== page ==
Wednesday, September 9, 2009

Book by Miyazaki, you should buy it. Starting Point: 1979-1996 (9781421505947): Hayao Miyazaki: Books

Buy this book. I'm going to, and I haven't even read it yet... Here's a quote that hit me posted by Mayerson on his blog...

I like the expression "lost possibilities." To be born means being compelled to choose an era, a place, and a life. To exist here, now, means to lose the possibility of being countless other potential selves. For example, I might have been the captain of a pirate ship, sailing with a lovely princess by my side. It means giving up this universe, giving up other potential selves. There are selves which are lost possibilities, and selves that could have been, and this is not limited just to us but to the people around us and even to Japan itself.

Yet once born,there is no turning back. And I think that's exactly why the fantasy worlds of cartoon movies so strongly represent our hopes and yearnings. They illustrate a world of lost possibilities for us. And in this sense I think that the animation we see today often lacks the vitality of older cartoon movies. Economic constraints in production are often said to be the main reason, but it seems to me that something spiritual is also missing. It would be stupid to turn my back on the times in which we live and act arrogrant about it all, but I always find myself thinking that the old cartoon movies were indeed more interesting and exciting that we have today.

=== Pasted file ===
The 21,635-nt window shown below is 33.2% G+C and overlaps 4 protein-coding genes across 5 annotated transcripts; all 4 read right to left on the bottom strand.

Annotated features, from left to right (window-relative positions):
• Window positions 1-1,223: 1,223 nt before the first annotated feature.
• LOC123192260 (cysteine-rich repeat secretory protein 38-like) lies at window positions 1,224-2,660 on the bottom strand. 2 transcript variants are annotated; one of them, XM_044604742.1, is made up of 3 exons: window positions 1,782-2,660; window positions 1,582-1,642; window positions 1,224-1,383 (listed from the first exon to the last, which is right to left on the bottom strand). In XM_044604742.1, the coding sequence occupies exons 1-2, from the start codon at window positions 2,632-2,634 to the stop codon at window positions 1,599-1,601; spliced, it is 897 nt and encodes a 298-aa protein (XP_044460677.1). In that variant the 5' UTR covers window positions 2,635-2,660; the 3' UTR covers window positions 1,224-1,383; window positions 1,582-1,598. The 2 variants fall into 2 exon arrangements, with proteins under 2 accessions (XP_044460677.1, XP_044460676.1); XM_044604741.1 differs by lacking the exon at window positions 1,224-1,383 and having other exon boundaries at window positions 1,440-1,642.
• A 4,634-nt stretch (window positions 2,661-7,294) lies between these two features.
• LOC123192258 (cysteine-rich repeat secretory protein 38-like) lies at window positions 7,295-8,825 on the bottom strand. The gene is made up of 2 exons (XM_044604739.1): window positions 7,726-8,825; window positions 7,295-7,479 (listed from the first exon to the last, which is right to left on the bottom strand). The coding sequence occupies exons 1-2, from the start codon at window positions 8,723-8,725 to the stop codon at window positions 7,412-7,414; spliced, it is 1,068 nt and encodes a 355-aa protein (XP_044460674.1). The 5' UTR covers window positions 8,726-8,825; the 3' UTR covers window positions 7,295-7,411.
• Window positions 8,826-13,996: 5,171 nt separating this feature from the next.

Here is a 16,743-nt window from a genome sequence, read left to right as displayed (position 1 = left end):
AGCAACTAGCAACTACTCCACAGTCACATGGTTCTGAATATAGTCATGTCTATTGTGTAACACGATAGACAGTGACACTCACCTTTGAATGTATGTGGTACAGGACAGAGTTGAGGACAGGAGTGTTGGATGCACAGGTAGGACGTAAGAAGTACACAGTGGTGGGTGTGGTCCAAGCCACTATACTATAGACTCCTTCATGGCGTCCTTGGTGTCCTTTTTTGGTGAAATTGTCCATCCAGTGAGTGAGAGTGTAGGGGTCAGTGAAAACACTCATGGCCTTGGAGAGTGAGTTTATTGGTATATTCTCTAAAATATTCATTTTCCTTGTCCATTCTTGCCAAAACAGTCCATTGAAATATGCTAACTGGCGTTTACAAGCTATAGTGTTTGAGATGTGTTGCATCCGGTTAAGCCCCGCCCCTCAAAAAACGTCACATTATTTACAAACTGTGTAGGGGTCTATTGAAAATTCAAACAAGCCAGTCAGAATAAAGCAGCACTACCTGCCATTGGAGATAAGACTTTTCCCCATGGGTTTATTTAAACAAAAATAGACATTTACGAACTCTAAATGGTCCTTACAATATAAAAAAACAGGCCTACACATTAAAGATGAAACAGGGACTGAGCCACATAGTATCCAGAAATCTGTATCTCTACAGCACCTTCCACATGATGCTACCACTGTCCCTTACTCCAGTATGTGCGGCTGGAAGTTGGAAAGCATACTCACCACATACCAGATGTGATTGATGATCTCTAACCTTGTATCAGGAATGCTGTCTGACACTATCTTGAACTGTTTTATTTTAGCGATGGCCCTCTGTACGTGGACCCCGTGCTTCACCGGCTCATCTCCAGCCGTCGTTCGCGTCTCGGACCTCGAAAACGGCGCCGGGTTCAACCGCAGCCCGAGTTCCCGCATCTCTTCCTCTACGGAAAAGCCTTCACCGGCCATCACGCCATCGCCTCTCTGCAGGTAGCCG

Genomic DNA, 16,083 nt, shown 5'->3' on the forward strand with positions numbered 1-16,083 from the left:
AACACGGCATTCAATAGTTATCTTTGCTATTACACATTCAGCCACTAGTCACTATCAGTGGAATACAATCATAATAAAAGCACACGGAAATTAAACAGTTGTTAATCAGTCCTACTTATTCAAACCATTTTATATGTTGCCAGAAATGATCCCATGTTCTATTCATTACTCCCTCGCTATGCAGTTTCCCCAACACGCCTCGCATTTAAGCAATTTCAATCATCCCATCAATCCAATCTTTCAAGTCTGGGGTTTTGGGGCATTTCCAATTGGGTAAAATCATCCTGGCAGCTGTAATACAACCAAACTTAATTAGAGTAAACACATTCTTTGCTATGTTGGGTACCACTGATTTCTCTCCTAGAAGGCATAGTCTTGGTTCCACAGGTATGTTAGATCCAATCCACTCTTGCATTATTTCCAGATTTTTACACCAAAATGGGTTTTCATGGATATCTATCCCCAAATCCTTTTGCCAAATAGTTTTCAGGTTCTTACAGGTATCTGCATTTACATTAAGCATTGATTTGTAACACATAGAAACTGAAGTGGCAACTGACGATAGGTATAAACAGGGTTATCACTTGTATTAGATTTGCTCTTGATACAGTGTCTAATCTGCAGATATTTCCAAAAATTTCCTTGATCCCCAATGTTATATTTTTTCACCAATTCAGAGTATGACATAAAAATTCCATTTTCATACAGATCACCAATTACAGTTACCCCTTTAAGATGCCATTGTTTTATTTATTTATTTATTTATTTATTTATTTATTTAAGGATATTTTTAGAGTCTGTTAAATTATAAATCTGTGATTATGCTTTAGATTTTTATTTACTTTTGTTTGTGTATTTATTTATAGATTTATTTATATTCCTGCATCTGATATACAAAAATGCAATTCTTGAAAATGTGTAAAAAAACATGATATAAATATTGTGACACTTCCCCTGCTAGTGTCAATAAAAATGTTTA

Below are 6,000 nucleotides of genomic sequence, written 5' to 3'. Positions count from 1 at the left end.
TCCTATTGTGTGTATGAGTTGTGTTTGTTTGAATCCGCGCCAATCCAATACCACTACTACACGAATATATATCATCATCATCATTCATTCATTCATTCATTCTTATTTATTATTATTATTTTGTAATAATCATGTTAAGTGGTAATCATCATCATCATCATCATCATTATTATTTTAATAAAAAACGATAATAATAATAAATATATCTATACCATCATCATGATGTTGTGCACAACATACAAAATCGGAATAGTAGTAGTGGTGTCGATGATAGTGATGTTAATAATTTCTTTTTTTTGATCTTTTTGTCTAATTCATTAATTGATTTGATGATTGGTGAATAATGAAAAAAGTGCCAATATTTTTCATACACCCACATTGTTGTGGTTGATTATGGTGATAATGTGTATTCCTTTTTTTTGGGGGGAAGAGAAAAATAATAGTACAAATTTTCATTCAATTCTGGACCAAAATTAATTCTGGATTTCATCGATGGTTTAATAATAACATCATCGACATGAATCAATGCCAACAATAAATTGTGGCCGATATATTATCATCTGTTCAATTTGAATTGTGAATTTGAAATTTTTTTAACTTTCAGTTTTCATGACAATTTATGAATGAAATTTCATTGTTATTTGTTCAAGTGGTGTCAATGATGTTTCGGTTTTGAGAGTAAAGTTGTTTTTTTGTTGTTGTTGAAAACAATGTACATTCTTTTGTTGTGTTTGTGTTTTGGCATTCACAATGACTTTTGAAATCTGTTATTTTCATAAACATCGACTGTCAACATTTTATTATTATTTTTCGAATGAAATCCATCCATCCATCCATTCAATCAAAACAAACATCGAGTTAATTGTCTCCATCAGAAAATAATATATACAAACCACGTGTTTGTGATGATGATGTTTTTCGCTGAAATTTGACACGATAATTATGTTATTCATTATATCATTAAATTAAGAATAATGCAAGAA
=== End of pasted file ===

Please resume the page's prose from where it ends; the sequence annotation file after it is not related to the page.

I've always had this thought, and yet Miyazaki NAILED it. Have you ever thought about every bit of possibility and potential you have left behind? I have. I could have gone into the military, I could have become a politician with aspirations for the presidency, I could have started an indy band and become the next big thing (for a little while), I could have gone into culinary arts and become a restaurant owner, I could have been born 50 years ago and been a scientist, I could have been born 100 years from now and gone out in the first mission to deep space... The possibilities were limitless, and, out of my own choices and the parameters set around me, I have endeavored to pursue the art of animation, in order to birth these worlds and present them to others to see. Whenever I tell a story, it's a little bit about me, and thankfully, I'm satisfied with that prospect, despite all the lost potential for greatness in other areas. Can you speak with the same satisfaction and resolution?

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